Donald Trump asks: Can we buy Greenland
President Trump has been urging aides to explore a way to buy Greenland from Denmark
- Published 17.08.19, 2:15 AM
- Updated 17.08.19, 2:15 AM
- 2 mins read
President Trump has been urging aides to explore a way to buy Greenland from Denmark, according to three people familiar with the discussions.
His interest in Greenland began last year. At a meeting that spring in the Oval Office, he joked about buying Greenland for its resources, according to a person who was in attendance.
In the year since, the President has repeatedly returned to the topic, asking aides if they can pursue a purchase of Greenland, a semiautonomous territory that Trump has been taken with in part because of its natural resources, like coal and uranium.
Greenland on Friday dismissed the notion that it might be up for sale. “We are open for business, but we’re not for sale,” Greenland’s foreign minister Ane Lone Bagger told Reuters.
Privately, Trump’s advisers are highly sceptical that such a move could ever happen. But instead of telling him they do not think it is possible, the advisers have agreed to investigate the matter, according to the people briefed on the discussions.
His interest in buying Greenland was first reported Thursday by The Wall Street Journal. Greenland, a self-governing country, is part of the kingdom of Denmark, where Trump is scheduled to visit in September to meet with the Prime Minister, Mette Frederiksen, Queen Margrethe II and the leaders of Greenland and the Faroe Islands.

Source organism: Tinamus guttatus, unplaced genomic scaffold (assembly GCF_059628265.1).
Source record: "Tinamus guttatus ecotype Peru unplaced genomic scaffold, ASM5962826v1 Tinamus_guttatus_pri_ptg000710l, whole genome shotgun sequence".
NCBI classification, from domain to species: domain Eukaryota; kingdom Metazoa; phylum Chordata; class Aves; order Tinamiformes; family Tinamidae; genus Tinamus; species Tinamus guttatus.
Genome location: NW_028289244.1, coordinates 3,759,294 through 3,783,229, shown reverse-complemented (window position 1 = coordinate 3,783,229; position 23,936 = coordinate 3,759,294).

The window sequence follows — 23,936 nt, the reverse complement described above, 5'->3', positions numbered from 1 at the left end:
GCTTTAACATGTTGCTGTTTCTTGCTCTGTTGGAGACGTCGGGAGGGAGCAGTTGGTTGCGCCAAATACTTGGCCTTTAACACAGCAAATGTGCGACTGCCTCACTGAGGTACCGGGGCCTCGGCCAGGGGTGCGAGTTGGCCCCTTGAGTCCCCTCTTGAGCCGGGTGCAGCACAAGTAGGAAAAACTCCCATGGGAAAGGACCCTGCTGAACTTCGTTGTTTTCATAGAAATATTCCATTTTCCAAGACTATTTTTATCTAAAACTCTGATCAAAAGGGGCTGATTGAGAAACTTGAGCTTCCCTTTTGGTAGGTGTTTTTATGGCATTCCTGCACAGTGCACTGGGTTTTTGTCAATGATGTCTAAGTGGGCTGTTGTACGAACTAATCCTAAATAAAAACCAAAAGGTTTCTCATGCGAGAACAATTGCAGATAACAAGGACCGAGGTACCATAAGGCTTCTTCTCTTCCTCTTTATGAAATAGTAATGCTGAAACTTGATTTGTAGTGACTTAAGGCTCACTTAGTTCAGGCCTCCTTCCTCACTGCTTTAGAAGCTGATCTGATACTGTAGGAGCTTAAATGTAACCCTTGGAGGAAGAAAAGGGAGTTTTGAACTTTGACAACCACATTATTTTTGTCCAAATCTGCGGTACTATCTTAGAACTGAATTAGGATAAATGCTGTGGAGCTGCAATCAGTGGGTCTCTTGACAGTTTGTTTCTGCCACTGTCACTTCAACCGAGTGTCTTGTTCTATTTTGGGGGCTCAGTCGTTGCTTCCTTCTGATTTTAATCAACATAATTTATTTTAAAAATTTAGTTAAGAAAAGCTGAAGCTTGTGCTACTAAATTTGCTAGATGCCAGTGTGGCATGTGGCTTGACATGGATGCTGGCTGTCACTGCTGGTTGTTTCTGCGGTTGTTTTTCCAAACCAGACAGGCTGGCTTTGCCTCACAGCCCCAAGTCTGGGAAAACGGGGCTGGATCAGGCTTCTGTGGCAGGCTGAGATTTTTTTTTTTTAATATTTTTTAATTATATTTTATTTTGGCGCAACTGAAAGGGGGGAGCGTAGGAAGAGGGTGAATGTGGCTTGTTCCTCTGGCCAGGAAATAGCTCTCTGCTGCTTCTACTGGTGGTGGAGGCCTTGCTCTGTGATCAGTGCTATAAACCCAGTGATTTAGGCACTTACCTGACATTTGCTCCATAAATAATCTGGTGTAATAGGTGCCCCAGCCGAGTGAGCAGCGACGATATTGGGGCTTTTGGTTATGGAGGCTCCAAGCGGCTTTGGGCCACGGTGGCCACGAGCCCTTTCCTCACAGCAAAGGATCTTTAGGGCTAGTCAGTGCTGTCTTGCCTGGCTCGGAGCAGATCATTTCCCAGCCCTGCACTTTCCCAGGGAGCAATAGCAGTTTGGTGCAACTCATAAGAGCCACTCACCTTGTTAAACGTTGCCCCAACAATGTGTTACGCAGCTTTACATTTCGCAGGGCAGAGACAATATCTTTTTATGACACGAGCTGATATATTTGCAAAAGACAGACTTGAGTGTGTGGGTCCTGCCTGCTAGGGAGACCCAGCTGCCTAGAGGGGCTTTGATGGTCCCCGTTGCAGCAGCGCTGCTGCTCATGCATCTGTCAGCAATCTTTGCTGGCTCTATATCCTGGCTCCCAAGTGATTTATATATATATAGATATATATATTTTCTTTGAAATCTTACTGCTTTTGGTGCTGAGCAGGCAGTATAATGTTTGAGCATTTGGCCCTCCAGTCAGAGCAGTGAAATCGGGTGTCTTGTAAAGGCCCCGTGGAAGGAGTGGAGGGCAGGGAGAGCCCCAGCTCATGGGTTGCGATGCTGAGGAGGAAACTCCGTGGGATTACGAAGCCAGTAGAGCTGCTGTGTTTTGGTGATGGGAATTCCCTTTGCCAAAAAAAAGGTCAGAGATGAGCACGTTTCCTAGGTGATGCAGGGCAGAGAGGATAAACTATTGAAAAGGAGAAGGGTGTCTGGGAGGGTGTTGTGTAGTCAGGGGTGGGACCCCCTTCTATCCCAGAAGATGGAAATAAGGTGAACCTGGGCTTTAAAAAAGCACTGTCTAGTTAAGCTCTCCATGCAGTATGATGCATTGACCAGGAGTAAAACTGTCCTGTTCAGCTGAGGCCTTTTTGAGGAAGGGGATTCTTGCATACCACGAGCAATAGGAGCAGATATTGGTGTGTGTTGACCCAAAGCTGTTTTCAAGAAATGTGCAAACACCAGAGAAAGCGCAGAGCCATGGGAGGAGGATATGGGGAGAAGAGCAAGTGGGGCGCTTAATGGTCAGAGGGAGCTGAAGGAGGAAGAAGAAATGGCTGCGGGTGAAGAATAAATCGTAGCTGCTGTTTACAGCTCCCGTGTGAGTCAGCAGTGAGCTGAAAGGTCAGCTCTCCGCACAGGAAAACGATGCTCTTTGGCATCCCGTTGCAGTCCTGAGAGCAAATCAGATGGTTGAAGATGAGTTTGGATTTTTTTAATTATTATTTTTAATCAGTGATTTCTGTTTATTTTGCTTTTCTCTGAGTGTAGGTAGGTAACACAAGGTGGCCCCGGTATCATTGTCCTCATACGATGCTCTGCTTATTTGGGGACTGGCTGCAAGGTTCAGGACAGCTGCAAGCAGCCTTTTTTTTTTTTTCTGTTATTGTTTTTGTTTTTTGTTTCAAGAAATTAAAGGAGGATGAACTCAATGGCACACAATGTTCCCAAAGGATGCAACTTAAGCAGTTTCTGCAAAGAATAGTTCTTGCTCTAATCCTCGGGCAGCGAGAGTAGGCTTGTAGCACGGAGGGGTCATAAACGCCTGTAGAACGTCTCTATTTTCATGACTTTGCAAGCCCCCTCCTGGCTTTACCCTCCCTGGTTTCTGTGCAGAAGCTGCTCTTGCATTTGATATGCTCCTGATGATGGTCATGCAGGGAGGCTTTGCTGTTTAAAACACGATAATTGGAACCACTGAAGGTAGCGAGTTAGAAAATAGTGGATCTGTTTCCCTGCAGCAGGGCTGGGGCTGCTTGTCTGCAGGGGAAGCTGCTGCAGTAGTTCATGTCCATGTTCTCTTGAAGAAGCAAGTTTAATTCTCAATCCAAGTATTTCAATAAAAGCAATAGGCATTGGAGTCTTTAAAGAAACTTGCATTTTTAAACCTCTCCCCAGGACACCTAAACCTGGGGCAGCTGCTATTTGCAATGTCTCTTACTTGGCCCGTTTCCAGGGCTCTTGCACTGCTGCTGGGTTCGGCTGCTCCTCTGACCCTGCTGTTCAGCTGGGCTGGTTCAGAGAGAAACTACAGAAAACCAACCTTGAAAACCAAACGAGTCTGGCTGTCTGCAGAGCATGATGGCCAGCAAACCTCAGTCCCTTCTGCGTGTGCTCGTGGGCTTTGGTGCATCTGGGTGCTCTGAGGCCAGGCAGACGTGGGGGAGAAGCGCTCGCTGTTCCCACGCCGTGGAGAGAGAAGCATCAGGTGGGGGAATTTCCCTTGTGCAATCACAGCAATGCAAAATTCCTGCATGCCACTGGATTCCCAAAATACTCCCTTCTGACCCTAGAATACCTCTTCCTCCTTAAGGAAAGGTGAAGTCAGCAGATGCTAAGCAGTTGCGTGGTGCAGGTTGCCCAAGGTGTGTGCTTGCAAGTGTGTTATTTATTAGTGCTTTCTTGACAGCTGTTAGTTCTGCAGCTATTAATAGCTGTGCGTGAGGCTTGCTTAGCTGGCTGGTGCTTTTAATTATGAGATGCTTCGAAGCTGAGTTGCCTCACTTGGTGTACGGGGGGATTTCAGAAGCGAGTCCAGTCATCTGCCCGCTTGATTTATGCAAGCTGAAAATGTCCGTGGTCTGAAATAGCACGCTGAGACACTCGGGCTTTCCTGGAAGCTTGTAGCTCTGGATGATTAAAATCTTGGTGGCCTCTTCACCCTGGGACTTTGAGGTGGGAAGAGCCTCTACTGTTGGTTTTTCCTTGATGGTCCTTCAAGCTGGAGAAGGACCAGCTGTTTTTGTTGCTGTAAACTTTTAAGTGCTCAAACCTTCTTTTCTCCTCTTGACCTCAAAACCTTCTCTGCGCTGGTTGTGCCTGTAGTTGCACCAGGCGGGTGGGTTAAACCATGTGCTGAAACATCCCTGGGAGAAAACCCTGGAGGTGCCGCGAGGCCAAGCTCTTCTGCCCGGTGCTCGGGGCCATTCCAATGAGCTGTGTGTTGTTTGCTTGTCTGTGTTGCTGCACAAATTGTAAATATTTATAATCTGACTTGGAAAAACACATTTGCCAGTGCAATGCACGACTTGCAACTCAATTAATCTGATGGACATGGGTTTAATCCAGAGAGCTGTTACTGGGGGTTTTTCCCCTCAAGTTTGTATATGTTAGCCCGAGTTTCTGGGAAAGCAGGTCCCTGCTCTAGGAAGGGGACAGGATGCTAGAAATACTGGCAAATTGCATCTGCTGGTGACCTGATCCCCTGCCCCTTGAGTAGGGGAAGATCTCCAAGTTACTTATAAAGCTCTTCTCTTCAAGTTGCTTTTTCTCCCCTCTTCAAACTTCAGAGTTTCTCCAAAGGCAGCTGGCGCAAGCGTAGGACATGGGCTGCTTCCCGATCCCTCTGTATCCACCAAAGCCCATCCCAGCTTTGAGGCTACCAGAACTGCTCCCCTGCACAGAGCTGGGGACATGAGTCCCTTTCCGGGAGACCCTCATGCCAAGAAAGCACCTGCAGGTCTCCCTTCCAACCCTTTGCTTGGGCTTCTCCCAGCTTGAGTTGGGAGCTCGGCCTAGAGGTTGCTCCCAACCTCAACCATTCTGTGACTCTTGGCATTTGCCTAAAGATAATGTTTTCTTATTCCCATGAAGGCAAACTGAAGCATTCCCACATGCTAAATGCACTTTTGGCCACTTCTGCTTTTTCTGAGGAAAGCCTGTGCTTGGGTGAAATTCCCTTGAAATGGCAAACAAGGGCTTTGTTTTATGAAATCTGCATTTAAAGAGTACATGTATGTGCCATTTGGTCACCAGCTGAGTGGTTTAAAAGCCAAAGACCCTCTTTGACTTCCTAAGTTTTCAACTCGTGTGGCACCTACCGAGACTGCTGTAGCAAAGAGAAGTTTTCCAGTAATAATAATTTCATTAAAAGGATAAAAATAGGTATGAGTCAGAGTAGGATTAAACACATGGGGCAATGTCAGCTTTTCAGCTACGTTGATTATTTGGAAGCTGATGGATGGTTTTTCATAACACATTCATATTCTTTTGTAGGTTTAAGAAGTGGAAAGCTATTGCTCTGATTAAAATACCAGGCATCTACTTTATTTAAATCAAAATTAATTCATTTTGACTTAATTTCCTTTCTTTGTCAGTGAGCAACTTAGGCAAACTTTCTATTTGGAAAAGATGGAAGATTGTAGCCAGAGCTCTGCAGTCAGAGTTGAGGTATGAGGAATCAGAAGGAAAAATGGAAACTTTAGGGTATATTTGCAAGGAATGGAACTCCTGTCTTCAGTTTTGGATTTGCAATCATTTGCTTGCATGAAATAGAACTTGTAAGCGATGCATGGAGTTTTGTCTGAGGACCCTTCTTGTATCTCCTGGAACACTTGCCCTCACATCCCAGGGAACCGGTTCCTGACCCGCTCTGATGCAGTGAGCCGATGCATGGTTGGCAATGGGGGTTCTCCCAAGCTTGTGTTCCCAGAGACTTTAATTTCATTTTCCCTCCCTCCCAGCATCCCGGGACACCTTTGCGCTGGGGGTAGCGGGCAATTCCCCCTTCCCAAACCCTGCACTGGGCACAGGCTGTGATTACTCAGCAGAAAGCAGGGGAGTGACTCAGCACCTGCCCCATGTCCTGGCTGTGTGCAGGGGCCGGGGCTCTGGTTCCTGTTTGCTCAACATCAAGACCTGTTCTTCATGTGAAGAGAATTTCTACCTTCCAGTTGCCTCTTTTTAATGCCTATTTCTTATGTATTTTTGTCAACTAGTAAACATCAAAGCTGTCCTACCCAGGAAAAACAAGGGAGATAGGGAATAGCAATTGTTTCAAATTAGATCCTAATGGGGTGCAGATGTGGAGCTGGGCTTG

The White House declined to comment.
Trump is a former real estate developer who tends to view his presidency through the lens of acquisitions. But the territory appeals to him partly because of its national security value given its location, according to two of the people briefed on the discussions.
Danish politicians on Friday poured scorn on the idea.
“It has to be an April Fool’s joke. Totally out of season,” former Prime Minister Lars Lokke Rasmussen said on Twitter.
“If he is truly contemplating this, then this is final proof, that he has gone mad,” foreign affairs spokesman for the Danish People’s Party, Soren Espersen, told broadcaster DR.
“The thought of Denmark selling 50,000 citizens to the US is completely ridiculous,” he said. Greenland, a self-ruling part of Denmark located between the North Atlantic and Arctic oceans, is dependant on Danish economic support. It handles its own domestic
affairs while Copenhagen looks after defence and foreign policy.
“I am sure a majority in Greenland believes it is better to have a relation to Denmark than the United States, in the long term,” Aaja Chemnitz Larsen, Danish MP from Greenland’s second-largest party Inuit Ataqatigiit, told Reuters. “My immediate thought is ‘No, thank you’,” she said. Prime Minister Mette Frederiksen was not available for comment.